Philippa M. Warren, Case Western Reserve University and MetroHealth Medical Centre, Cleveland, USA

Promoting respiratory motor function after acute and chronic cervical contusion

Funded in: 2014, 2015, 2016

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Problem: Patients with cervical SCI suffer severe problems with breathing due to the interrupted respiratory neural circuits and scar formation.

Target: Monitoring changes associated with breathing after contusion and removing the scar tissue (ChABC).

Goal: Understanding how high cervical contusion injuries affect breathing and finding a treatment.

The most common spinal cord injuries are at the cervical level and are contusions. A contusion describes a severe impact to the cord from a blunt object. The consequences of such injuries are devastating to many systems and functions within the patient. Two significant and outcomes of this type of injury are:
•    The patient suffers severe problems with breathing, usually requiring mechanical ventilation to remain alive.
•    A scar forms at the site of injury to limit the spread of damage and preserve any remaining function. However, after time this scar tissue acts as a barrier to functional recovery.
However, to date very few studies have been published on the assessment of respiration following contusion injury, and none at the chronic stages. This is despite such injuries and being very common.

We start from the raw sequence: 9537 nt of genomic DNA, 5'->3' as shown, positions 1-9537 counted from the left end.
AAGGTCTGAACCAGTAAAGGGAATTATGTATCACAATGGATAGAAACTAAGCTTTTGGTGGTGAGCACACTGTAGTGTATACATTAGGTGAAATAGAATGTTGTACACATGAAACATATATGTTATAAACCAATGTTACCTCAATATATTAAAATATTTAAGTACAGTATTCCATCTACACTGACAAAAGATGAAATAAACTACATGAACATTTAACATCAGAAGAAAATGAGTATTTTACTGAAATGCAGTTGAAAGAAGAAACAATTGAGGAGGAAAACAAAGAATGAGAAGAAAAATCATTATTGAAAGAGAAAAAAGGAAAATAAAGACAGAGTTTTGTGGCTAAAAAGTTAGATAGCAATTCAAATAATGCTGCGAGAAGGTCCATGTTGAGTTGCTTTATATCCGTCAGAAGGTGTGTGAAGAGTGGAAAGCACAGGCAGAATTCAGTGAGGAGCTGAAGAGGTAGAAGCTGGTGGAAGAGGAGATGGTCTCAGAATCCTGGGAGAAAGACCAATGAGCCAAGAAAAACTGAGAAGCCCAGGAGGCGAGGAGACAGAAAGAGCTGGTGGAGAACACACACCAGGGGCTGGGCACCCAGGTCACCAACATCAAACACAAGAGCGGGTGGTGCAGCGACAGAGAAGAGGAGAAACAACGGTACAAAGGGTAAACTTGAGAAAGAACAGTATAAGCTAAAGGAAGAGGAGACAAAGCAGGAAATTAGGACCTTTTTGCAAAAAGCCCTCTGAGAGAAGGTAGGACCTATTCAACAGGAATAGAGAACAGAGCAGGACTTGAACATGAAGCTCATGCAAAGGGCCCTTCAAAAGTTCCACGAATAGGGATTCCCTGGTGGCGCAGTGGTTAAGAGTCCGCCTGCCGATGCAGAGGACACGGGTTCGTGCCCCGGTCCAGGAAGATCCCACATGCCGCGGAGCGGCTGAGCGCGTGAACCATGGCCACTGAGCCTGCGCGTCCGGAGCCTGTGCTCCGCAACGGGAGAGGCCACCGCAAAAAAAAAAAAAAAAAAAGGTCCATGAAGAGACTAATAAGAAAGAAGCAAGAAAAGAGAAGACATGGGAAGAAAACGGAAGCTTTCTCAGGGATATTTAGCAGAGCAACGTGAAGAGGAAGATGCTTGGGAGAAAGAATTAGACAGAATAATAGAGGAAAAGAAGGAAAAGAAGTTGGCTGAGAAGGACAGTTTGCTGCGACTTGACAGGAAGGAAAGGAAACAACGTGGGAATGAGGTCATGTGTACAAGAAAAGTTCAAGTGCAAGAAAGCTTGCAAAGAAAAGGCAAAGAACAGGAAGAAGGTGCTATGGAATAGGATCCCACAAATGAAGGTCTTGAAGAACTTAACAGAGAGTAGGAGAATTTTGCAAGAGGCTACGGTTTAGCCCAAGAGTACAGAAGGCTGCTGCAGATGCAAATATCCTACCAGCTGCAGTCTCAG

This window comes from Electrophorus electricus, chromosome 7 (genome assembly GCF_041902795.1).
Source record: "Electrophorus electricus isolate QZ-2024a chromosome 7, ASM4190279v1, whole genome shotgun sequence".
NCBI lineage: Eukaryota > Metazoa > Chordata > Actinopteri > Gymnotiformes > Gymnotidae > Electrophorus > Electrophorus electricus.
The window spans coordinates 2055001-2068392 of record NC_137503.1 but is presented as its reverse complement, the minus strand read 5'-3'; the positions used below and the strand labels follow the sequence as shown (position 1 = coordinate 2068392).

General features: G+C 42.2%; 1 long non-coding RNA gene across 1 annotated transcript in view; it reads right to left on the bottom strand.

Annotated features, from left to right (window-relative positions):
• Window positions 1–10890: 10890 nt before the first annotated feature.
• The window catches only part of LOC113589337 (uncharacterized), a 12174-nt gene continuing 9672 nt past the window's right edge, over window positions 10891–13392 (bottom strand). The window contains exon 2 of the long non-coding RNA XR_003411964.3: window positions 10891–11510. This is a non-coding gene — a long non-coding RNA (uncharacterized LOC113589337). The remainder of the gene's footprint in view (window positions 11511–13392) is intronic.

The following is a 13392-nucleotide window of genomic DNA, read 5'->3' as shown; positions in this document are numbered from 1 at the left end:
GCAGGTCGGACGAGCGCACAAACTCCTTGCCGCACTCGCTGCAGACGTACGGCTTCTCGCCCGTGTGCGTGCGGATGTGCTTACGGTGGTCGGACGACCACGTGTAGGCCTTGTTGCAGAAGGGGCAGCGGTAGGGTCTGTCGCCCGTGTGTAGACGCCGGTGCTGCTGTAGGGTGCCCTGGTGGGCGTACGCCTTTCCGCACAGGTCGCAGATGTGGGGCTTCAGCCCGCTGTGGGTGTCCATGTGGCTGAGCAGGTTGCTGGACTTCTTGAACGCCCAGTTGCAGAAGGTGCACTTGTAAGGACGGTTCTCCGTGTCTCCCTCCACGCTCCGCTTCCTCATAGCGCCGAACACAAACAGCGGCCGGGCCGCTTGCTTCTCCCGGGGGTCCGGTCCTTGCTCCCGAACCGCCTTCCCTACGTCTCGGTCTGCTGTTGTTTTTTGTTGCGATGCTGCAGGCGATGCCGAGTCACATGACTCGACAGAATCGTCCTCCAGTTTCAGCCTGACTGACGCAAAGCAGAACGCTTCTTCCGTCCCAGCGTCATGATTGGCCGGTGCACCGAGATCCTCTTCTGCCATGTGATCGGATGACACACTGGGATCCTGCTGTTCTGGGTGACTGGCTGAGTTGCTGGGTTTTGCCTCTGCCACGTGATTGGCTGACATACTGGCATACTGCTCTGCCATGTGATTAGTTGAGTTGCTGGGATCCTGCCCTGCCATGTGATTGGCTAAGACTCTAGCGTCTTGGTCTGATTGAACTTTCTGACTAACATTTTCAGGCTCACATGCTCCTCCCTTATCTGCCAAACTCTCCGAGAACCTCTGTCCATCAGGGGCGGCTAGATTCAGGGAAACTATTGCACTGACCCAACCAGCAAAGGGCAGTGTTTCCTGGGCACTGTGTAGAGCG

Dr. Warren aims to fill these major gaps in our understanding and treatment of cervical spinal cord contusion injuries by two means:
•    Assessing how the contusion impacts breathing over time (from acute to chronic injuries). Nerve function, muscle activity, respiration patterns, and changes in neuroanatomy will be monitored to see exactly how contusion injury affects breathing and how this changes.
•    To encourage repair of damaged pathways, plasticity, and functional recovery of respiration by treating spinal cord contusion injuries at both acute and chronic time points by removing the scar tissue that has formed.

The ultimate goal of this study is to understand how these severe and commonplace high cervical contusion injuries effect breathing and then treat this debilitating problem. This would have a major impact on scientific understanding and potentially effect how and when treatments are applied to patients. Additionally, it has the potential of facilitating the clinical translation of a treatment strategy for spinal cord injury.